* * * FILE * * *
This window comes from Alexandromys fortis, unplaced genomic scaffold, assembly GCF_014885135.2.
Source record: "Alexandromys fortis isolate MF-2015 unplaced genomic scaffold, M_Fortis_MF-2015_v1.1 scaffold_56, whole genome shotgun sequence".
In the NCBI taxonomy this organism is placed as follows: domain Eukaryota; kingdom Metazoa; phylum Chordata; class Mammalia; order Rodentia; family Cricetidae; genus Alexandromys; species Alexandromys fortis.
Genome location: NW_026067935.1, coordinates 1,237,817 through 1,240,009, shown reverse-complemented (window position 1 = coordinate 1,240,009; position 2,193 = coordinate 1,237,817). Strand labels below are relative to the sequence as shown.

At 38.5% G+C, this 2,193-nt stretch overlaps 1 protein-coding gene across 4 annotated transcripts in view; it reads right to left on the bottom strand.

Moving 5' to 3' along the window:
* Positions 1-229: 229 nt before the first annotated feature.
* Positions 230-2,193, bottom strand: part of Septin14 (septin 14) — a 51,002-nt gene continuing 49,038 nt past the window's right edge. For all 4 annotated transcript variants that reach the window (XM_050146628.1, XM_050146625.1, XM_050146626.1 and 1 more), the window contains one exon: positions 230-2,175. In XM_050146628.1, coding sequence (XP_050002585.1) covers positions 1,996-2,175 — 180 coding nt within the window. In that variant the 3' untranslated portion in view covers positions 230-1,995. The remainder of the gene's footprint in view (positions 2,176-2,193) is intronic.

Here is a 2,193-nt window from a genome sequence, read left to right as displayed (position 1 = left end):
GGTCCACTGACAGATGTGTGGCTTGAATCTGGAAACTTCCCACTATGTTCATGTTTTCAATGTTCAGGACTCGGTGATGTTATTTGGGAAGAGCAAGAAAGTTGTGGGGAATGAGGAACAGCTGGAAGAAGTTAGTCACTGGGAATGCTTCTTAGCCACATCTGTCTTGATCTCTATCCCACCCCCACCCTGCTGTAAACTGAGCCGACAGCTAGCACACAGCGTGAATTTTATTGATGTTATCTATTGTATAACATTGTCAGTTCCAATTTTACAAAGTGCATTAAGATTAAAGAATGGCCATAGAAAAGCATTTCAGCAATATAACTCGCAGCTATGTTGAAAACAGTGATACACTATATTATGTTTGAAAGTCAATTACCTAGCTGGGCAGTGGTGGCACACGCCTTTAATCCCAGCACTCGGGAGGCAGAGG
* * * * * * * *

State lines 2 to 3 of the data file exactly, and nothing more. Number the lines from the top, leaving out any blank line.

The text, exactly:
Source record: "Alexandromys fortis isolate MF-2015 unplaced genomic scaffold, M_Fortis_MF-2015_v1.1 scaffold_56, whole genome shotgun sequence".
In the NCBI taxonomy this organism is placed as follows: domain Eukaryota; kingdom Metazoa; phylum Chordata; class Mammalia; order Rodentia; family Cricetidae; genus Alexandromys; species Alexandromys fortis.